JD Technology Pulls IPO in Light of China’s Fintech Restructuring

April 4, 2021
Kevin Larkin

China is perhaps now home to the world’s most interesting and confusing global fintech market. They have one of the world’s biggest economies, and are even accelerating with fintech startups and in the cryptocurrency space. China is actually the only country currently to have a digital currency, the digital yuan, circulating through their central bank, the People’s Bank of China, and has seen large success so far in that program. However, many fintech startups would be doing much better if it weren’t for many different policy changes China has implemented to make fintechs abide by, some of these causing companies to have to restructure entirely such as Alibaba and Ant Group. Some of these changes are for the better, which are ways to regulate the rapidly growing market more to keep in safe from money laundering and to protect customers’ information, but some are harder to abide by, such as their desire to make companies conform to the Communist Party’s agenda. JD Technology initially filed for an IPO, which would make their company publicly traded, but have recently changed their minds and pulled their IPO request amidst all these recent policy changes. This goes to show that these changes are starting to have some severe adverse effects, preventing startups from receiving the funding they might need by becoming publicly traded to sustain and develop more important innovations for fintech at large.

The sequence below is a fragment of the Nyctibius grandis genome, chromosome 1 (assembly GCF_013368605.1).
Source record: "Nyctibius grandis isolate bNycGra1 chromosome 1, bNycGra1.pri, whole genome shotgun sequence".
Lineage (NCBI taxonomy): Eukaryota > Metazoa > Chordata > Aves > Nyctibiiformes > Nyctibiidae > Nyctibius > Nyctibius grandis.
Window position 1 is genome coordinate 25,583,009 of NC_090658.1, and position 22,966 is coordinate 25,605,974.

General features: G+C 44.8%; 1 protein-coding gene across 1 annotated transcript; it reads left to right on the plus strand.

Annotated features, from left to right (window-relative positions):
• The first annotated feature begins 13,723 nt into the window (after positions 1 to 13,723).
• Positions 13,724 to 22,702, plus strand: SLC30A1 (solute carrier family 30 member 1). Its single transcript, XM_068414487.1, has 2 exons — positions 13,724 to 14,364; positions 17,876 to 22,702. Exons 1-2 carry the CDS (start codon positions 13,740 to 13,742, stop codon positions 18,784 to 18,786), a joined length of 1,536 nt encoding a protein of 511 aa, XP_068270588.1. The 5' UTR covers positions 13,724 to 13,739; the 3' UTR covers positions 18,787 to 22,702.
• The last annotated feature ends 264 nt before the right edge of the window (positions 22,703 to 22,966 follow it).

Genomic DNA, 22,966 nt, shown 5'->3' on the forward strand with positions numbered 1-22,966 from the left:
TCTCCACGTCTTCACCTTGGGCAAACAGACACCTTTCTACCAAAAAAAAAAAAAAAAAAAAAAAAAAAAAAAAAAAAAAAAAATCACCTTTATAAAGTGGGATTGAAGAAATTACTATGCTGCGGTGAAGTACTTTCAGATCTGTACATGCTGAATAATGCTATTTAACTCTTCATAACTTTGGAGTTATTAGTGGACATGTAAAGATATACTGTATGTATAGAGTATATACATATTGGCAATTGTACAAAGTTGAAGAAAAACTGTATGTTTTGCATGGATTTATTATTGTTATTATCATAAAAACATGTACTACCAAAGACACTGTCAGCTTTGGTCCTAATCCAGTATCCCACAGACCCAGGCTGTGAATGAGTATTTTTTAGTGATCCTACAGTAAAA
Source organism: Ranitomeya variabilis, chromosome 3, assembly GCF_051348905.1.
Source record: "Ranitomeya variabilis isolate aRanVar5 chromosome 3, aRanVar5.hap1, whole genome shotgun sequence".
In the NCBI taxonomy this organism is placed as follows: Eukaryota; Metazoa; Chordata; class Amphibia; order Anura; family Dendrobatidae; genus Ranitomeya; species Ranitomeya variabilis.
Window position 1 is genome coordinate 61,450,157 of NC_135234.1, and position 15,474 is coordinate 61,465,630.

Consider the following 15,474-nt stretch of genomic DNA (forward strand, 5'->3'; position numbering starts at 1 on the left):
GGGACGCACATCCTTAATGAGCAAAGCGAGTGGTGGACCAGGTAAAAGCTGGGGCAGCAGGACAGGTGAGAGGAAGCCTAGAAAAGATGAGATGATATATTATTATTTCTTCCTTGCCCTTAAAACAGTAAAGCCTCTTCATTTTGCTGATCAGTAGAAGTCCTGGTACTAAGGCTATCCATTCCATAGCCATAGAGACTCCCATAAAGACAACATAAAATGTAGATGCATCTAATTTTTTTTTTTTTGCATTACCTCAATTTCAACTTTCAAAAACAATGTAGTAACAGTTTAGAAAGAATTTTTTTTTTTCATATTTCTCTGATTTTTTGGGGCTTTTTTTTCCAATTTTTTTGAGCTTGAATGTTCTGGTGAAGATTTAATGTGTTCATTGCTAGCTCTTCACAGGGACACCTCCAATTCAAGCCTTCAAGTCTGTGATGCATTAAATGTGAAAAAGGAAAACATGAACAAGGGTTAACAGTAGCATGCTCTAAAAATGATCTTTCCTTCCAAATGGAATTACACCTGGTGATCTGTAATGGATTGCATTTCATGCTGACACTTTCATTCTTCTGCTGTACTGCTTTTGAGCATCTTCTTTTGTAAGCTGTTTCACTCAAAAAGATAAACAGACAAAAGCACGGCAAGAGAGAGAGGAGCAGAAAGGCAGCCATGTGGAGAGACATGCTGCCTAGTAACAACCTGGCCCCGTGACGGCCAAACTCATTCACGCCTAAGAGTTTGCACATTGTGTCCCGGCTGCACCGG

JD Technology is a smaller part of e-commerce giant JD.com, which according to their website, “is China’s largest online retailer and its biggest overall retailer, as well as the country’s biggest Internet company by revenue.” This sets a huge precedent that these regulatory changes have industry wide impacts no matter how large the company, just as they did with Alibaba, which is also one of the world’s largest online retailers. JD Technology pulled its IPO from the application process on March 30 which they stated on the Shanghai Stock Exchange website. According to South China Morning Post, “the IPO withdrawal came a day before JD.com completed a reorganization that transferred its cloud computing and artificial intelligence operations as well as other assets worth 15.7 billion yuan (about €2 billion) to JD Technology.” This doesn’t seem to be the last time that JD Technology will attempt to file for an IPO, as reports have stated that they plan to reissue an IPO at an unspecified future date, presumably after some of China’s regulations change more in their favor.

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